Corrupt Banks, Corrupt Copyright Industry: Why Do They Get To Externalize Business Problems?
We are in a trend where politicians believe that some business failures are everybody’s problem, but when the same businesses succeed, they get to keep all the profits. This is a ridiculous and counterproductive way to build a functioning economy, and it also threatens fundamental civil liberties. The banking industry and the copyright industry stand out as the most parasitic malcreants in this area.
The perverse arrangement where banks get bailed out by tax money every time they would otherwise go bankrupt has been accentuated by recent events – and how absurd it is that the banks get to keep profits for themselves, and get any losses covered by tax money.
In economy lingo, this is called externalizing – that you move certain aspects of your business outside of your organization, so that you don’t have to deal with them. Industry pollution, for instance, is a typical case of externalizing a problem: if you have toxic sludge as a byproduct of a manufacturing process, and can dump it in a nearby river, that’s externalizing, because you don’t need to pay for the cleanup. The taxpayers (and the killed river) does.
The fact that banks get to externalize losses creates horribly skewed incentive mechanisms where extreme risk-taking is rewarded, because there’s never any loss. There’s only the potential of huge profits. It’s a bit like if you were immortal and couldn’t hurt yourself – imagine what crazy stunts you would do that didn’t follow normal behavior of mortality? That’s the corporate situation that banks are in.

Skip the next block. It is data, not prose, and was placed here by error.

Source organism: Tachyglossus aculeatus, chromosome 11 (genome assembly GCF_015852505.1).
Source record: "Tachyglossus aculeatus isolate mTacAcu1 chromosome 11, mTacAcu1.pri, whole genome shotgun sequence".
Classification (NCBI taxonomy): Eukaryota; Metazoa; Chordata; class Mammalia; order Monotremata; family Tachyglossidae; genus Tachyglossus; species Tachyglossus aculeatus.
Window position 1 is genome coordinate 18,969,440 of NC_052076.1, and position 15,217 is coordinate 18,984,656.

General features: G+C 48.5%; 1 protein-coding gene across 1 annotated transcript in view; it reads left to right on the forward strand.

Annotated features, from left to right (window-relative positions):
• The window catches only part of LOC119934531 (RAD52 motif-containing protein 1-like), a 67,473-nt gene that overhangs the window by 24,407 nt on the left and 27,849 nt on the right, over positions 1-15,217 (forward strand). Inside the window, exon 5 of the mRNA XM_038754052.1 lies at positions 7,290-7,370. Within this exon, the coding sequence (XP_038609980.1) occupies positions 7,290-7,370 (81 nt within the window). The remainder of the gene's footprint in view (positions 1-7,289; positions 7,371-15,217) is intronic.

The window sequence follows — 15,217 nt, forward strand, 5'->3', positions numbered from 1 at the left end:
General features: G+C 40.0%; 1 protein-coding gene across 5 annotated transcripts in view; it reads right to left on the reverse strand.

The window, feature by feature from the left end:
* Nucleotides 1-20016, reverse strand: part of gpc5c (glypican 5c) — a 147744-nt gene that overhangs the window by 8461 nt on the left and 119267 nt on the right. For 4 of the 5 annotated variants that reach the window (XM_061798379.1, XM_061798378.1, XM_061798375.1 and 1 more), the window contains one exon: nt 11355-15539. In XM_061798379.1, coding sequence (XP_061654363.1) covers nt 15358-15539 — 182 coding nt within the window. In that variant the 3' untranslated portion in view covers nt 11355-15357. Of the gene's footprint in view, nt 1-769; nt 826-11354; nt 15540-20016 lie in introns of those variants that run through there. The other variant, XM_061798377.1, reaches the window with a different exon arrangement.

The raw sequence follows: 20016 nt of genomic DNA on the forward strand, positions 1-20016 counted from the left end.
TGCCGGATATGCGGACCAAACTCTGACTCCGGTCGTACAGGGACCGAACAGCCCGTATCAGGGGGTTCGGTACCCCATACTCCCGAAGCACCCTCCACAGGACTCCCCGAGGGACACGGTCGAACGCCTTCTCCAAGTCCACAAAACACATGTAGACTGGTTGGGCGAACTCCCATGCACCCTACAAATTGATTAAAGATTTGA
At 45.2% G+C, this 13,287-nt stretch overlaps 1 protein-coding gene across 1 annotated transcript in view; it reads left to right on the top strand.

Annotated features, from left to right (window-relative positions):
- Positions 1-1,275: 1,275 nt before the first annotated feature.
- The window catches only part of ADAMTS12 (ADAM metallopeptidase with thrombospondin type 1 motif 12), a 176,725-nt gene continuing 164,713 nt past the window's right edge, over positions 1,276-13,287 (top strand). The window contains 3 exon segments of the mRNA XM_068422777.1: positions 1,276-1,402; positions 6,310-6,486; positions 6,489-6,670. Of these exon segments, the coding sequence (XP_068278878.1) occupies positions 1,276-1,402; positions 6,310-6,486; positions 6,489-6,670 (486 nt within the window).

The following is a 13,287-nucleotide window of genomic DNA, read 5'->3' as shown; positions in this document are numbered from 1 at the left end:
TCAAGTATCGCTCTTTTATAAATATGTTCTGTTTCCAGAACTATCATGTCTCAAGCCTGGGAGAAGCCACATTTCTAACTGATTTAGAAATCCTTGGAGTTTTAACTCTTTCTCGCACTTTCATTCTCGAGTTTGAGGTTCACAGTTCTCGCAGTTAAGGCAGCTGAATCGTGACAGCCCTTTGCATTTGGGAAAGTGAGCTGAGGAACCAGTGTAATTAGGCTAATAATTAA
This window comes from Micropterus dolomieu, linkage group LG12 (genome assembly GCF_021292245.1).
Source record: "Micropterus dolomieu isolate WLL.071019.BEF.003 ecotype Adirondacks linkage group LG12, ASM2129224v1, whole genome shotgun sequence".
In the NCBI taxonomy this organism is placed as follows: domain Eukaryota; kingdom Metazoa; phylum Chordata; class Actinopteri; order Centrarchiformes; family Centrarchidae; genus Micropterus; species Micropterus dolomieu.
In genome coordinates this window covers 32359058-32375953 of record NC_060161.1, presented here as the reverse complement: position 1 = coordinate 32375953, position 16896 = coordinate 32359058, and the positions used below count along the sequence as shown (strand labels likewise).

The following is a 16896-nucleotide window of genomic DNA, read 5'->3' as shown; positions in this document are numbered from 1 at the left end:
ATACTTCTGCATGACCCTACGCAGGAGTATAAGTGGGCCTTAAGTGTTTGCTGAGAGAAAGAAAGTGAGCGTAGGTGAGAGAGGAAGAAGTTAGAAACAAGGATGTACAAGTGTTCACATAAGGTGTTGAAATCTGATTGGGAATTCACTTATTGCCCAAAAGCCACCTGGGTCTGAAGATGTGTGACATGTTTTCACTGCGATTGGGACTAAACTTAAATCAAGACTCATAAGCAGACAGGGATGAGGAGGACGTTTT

So is the copyright industry. They have a distribution monopoly on some pieces on knowledge and culture (which can, and should, be debated in itself). But unlike other monopolies, where the monopoly holder has to sue in a court of law, the copyright industry has managed to externalize the business problem of enforcing their monopoly – for it is a business problem – and gotten society’s police force to enforce their business rules on their behalf, by extending this business monopoly – the copyright monopoly – into criminal law.
In other words, non-support of a business model has been put on the same legal footing as harming a fellow human being – and this has been done by politicians who are dangerously clueless. They have allowed the copyright industry to externalize their business problems to let the taxpayers take the bill of enforcing an already-immoral monopoly.
That is obscene. That needs to end.